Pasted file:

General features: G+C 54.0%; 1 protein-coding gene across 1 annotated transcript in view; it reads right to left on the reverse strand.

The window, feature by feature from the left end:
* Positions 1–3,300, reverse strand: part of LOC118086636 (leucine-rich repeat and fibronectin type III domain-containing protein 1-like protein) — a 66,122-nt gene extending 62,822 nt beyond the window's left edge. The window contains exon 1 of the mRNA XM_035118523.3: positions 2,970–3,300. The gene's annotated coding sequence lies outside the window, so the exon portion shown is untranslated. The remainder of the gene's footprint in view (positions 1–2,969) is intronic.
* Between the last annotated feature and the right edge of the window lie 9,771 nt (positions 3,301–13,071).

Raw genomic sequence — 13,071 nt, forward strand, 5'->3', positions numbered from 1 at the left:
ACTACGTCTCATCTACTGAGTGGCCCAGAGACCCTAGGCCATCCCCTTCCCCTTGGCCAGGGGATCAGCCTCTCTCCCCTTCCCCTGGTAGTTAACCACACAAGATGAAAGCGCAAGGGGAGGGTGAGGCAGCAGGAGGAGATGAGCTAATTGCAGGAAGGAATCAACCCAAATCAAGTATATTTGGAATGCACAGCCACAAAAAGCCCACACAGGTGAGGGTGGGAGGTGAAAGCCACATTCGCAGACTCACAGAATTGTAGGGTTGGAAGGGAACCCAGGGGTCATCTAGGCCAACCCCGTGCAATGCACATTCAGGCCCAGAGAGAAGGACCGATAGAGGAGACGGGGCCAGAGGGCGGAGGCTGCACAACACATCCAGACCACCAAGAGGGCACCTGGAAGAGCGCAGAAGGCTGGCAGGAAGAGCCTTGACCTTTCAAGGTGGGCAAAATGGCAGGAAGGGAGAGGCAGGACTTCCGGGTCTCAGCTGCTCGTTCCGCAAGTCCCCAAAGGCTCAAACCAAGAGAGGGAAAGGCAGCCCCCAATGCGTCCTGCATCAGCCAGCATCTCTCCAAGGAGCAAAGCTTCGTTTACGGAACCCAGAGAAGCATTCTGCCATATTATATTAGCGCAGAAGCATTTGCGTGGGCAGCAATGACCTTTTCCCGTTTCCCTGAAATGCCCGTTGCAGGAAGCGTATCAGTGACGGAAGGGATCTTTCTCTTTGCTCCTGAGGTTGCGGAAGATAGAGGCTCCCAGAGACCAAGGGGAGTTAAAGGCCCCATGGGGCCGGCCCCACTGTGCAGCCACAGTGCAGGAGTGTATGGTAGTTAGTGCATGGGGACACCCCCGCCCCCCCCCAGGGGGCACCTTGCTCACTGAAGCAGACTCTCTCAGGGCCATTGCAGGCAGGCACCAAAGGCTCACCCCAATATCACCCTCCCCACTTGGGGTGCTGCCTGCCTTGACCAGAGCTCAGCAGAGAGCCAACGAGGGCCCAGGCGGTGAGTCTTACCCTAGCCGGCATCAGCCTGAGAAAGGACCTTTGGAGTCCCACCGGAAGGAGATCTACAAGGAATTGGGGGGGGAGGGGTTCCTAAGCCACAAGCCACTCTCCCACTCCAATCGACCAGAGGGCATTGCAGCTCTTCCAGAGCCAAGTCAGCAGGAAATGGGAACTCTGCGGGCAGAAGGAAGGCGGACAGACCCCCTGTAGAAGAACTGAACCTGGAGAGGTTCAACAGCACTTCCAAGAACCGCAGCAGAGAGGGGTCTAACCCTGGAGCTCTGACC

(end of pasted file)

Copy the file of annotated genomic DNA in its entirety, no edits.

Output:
General features: G+C 54.0%; 1 protein-coding gene across 1 annotated transcript in view; it reads right to left on the reverse strand.

The window, feature by feature from the left end:
* Positions 1–3,300, reverse strand: part of LOC118086636 (leucine-rich repeat and fibronectin type III domain-containing protein 1-like protein) — a 66,122-nt gene extending 62,822 nt beyond the window's left edge. The window contains exon 1 of the mRNA XM_035118523.3: positions 2,970–3,300. The gene's annotated coding sequence lies outside the window, so the exon portion shown is untranslated. The remainder of the gene's footprint in view (positions 1–2,969) is intronic.
* Between the last annotated feature and the right edge of the window lie 9,771 nt (positions 3,301–13,071).

Raw genomic sequence — 13,071 nt, forward strand, 5'->3', positions numbered from 1 at the left:
ACTACGTCTCATCTACTGAGTGGCCCAGAGACCCTAGGCCATCCCCTTCCCCTTGGCCAGGGGATCAGCCTCTCTCCCCTTCCCCTGGTAGTTAACCACACAAGATGAAAGCGCAAGGGGAGGGTGAGGCAGCAGGAGGAGATGAGCTAATTGCAGGAAGGAATCAACCCAAATCAAGTATATTTGGAATGCACAGCCACAAAAAGCCCACACAGGTGAGGGTGGGAGGTGAAAGCCACATTCGCAGACTCACAGAATTGTAGGGTTGGAAGGGAACCCAGGGGTCATCTAGGCCAACCCCGTGCAATGCACATTCAGGCCCAGAGAGAAGGACCGATAGAGGAGACGGGGCCAGAGGGCGGAGGCTGCACAACACATCCAGACCACCAAGAGGGCACCTGGAAGAGCGCAGAAGGCTGGCAGGAAGAGCCTTGACCTTTCAAGGTGGGCAAAATGGCAGGAAGGGAGAGGCAGGACTTCCGGGTCTCAGCTGCTCGTTCCGCAAGTCCCCAAAGGCTCAAACCAAGAGAGGGAAAGGCAGCCCCCAATGCGTCCTGCATCAGCCAGCATCTCTCCAAGGAGCAAAGCTTCGTTTACGGAACCCAGAGAAGCATTCTGCCATATTATATTAGCGCAGAAGCATTTGCGTGGGCAGCAATGACCTTTTCCCGTTTCCCTGAAATGCCCGTTGCAGGAAGCGTATCAGTGACGGAAGGGATCTTTCTCTTTGCTCCTGAGGTTGCGGAAGATAGAGGCTCCCAGAGACCAAGGGGAGTTAAAGGCCCCATGGGGCCGGCCCCACTGTGCAGCCACAGTGCAGGAGTGTATGGTAGTTAGTGCATGGGGACACCCCCGCCCCCCCCCAGGGGGCACCTTGCTCACTGAAGCAGACTCTCTCAGGGCCATTGCAGGCAGGCACCAAAGGCTCACCCCAATATCACCCTCCCCACTTGGGGTGCTGCCTGCCTTGACCAGAGCTCAGCAGAGAGCCAACGAGGGCCCAGGCGGTGAGTCTTACCCTAGCCGGCATCAGCCTGAGAAAGGACCTTTGGAGTCCCACCGGAAGGAGATCTACAAGGAATTGGGGGGGGAGGGGTTCCTAAGCCACAAGCCACTCTCCCACTCCAATCGACCAGAGGGCATTGCAGCTCTTCCAGAGCCAAGTCAGCAGGAAATGGGAACTCTGCGGGCAGAAGGAAGGCGGACAGACCCCCTGTAGAAGAACTGAACCTGGAGAGGTTCAACAGCACTTCCAAGAACCGCAGCAGAGAGGGGTCTAACCCTGGAGCTCTGACC